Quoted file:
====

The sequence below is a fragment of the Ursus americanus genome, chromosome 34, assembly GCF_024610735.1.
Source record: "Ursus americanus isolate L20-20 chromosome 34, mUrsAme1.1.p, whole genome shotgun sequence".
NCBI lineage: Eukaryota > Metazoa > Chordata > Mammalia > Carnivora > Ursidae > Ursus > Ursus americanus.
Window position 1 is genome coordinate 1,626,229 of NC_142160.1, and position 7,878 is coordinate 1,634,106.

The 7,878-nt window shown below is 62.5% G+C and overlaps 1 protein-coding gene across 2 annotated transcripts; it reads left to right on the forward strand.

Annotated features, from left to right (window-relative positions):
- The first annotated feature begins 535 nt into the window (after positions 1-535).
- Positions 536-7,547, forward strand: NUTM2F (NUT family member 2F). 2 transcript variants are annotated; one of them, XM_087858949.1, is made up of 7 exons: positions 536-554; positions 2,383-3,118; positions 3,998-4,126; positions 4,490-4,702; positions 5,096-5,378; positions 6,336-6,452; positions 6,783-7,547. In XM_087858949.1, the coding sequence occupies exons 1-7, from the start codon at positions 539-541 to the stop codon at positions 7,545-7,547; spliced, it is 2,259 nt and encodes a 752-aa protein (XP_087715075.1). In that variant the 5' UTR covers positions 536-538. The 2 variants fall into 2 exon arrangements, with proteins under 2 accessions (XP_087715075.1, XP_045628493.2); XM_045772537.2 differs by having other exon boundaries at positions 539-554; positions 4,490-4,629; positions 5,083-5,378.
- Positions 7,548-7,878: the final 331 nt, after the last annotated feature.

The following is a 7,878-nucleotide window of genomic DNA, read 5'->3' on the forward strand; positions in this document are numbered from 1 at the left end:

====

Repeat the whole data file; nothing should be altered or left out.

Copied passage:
The sequence below is a fragment of the Ursus americanus genome, chromosome 34, assembly GCF_024610735.1.
Source record: "Ursus americanus isolate L20-20 chromosome 34, mUrsAme1.1.p, whole genome shotgun sequence".
NCBI lineage: Eukaryota > Metazoa > Chordata > Mammalia > Carnivora > Ursidae > Ursus > Ursus americanus.
Window position 1 is genome coordinate 1,626,229 of NC_142160.1, and position 7,878 is coordinate 1,634,106.

The 7,878-nt window shown below is 62.5% G+C and overlaps 1 protein-coding gene across 2 annotated transcripts; it reads left to right on the forward strand.

Annotated features, from left to right (window-relative positions):
- The first annotated feature begins 535 nt into the window (after positions 1-535).
- Positions 536-7,547, forward strand: NUTM2F (NUT family member 2F). 2 transcript variants are annotated; one of them, XM_087858949.1, is made up of 7 exons: positions 536-554; positions 2,383-3,118; positions 3,998-4,126; positions 4,490-4,702; positions 5,096-5,378; positions 6,336-6,452; positions 6,783-7,547. In XM_087858949.1, the coding sequence occupies exons 1-7, from the start codon at positions 539-541 to the stop codon at positions 7,545-7,547; spliced, it is 2,259 nt and encodes a 752-aa protein (XP_087715075.1). In that variant the 5' UTR covers positions 536-538. The 2 variants fall into 2 exon arrangements, with proteins under 2 accessions (XP_087715075.1, XP_045628493.2); XM_045772537.2 differs by having other exon boundaries at positions 539-554; positions 4,490-4,629; positions 5,083-5,378.
- Positions 7,548-7,878: the final 331 nt, after the last annotated feature.

The following is a 7,878-nucleotide window of genomic DNA, read 5'->3' on the forward strand; positions in this document are numbered from 1 at the left end: